One of the examinations that Oppenheim's work presses forward is asking what our present forms of pragmatism lack. On one hand it is clear that no person with the creative philosophical power of Peirce, James, or Dewey has emerged into our conscience and thought. Royce fits uneasily in the category of creative genius, although his development of loyalty certainly influenced people like Walter Rauschenbush and Martin Luther King, Jr. But Royce makes a different level of philosophical critique possible. The pragmatists aimed to do something new, something novel, and in fact this insertion of "Some New Ways of Thinking about Old Ideas," and the demand for a "reconstruction in philosophy" have been rather uncritically accepted as the sine qua non for philosophical greatness, even by Oppenheim. And yet Peirce did not aim for novelty so much as accuracy, seeking to find new words if necessary to underscore the inquiry of Plato, Aristotle, and Duns Scotus. Likewise Royce does not hold novelty as preciously as he does fidelity to truth, and even more so to a desire to explore such fidelity systematically. In a striking way the characters of Peirce and Royce reflect many of the dimensions of the relationship between Jonathan Edwards and Samuel Hopkins, his great systematizing student. Peirce and Edwards focus on discovering the truth, and both gravitate toward a universal characteristic that fructifies in their thought. Royce and Hopkins respond to this novel perspective, leaning toward the ethical implications and systematic expression to plumb the power of these ideas. For Hopkins it became disinterested benevolence to all, for Royce, loyalty to loyalty.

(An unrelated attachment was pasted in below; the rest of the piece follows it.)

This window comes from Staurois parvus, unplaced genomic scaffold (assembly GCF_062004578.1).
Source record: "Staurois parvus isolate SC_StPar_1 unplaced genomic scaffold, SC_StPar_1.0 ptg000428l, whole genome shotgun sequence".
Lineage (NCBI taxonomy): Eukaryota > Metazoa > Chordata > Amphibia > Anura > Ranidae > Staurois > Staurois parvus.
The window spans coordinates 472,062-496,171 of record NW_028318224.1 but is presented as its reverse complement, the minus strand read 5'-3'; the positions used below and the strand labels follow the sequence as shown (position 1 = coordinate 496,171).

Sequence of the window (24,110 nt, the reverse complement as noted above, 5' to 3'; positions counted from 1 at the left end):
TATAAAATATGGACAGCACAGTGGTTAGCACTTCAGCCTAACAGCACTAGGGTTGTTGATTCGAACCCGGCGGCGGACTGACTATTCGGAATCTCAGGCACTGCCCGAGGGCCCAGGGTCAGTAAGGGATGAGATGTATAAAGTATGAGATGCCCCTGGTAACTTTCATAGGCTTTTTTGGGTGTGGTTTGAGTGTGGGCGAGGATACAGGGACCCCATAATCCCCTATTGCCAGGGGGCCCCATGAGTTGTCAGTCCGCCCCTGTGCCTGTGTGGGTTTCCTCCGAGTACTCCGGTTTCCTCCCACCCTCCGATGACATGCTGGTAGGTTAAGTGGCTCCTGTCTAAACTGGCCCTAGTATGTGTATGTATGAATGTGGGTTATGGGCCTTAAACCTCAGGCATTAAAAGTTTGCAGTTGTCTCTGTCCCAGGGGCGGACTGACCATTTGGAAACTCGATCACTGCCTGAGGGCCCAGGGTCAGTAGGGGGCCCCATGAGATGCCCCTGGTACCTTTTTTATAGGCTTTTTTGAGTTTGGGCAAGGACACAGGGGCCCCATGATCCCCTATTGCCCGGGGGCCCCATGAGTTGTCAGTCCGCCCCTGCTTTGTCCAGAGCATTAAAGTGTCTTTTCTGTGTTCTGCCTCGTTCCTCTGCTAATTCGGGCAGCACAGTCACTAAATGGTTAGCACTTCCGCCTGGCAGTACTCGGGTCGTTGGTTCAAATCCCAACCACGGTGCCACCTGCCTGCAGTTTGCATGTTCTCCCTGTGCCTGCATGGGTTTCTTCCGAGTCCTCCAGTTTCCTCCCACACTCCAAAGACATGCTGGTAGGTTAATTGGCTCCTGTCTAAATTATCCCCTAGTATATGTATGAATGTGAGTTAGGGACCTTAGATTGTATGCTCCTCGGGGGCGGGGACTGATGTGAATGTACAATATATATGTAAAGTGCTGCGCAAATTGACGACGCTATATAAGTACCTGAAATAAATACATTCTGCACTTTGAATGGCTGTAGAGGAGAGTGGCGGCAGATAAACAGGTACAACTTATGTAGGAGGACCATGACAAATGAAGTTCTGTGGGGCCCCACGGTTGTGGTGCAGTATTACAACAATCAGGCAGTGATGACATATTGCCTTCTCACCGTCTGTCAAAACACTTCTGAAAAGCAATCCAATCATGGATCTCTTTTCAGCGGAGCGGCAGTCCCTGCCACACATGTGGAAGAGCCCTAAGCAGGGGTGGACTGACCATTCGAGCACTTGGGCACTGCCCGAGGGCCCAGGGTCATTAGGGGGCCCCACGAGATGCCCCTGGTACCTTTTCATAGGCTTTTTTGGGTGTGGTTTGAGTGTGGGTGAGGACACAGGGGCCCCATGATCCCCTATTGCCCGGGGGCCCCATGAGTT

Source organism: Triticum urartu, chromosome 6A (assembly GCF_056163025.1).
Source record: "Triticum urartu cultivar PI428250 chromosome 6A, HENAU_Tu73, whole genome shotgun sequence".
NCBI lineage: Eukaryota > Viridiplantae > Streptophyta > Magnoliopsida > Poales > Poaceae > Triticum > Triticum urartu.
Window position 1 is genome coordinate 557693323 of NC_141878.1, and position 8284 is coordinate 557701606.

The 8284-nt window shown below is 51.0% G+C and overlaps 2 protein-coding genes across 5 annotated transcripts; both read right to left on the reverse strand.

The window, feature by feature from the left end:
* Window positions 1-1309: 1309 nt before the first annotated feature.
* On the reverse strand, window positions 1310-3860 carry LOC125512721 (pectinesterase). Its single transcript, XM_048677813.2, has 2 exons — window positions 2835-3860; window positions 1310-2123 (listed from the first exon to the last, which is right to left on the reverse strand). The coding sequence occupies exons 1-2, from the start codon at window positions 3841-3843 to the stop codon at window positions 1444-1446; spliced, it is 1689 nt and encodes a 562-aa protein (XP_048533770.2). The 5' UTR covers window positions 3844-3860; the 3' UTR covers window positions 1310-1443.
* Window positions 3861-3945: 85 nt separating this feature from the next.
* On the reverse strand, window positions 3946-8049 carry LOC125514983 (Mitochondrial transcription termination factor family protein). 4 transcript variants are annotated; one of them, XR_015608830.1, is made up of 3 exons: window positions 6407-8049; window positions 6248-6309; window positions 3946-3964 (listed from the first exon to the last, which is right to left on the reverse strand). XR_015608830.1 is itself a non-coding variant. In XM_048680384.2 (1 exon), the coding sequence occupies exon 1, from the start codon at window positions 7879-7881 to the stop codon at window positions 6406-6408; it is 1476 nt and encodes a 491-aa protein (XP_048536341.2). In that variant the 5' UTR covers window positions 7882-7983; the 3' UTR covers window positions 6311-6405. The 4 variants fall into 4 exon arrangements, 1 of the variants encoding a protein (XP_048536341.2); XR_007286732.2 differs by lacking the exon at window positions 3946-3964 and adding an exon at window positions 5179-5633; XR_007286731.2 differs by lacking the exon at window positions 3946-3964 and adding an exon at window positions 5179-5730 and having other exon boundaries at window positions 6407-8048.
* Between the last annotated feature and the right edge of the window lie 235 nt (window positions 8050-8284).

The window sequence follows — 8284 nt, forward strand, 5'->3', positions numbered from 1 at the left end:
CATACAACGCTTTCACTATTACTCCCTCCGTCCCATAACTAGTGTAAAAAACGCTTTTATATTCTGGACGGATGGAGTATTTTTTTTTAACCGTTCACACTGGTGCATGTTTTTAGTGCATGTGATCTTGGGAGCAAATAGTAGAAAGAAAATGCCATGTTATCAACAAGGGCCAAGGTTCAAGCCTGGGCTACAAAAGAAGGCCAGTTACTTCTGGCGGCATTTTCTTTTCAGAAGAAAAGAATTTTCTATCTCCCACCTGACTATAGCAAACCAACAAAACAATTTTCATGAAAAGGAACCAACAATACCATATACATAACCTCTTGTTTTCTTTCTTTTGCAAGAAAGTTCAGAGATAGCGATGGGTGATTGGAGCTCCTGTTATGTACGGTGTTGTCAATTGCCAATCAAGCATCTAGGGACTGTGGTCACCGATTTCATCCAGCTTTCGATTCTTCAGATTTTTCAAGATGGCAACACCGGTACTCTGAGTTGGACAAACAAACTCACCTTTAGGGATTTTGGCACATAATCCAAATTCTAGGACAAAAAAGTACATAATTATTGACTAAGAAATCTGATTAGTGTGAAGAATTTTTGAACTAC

Oppenheim's book signals a change, I believe, in the contested story of American pragmatism. It represents an opening for a deeper exploration of the origins and meaning of pragmatism in relation to religion and in particular Christianity. It is impossible to dispute that pragmatism originated in relation to Christian ideas including James's rejection of his father's Absolute God, and Dewey's midlife rejection of his identification with Christianity, and beneath all Peirce's rather trinitarian categories of First, Second, and Third and the associated "universes of thought" from which one might be struck with the hypothesis of God. Oppenheim's work on Royce reflects both a desire to respond systematically to this neglected facet of pragmatism's story, and the desire to remain philosophically bound to a community; he wanted to speak truthfully and still talk to James, to be considered one of the pragmatists. Royce had to face his own question: What is the loyal thing to do? To abandon philosophical decorum and identify with the Absolute, irrespective of the costs to career and postion? To work within the pragmatic view to ameliorate the situation, responding point for point, seeking common ground rather than sharp and divisive distinctions? What Royce represents, his enduring contribution to American philosophy, is trust that the self-critical and correcting power of the community of philosophers will eventually overcome any errors of judgment or lack of charity. In the end, the Great Community will arrive in us.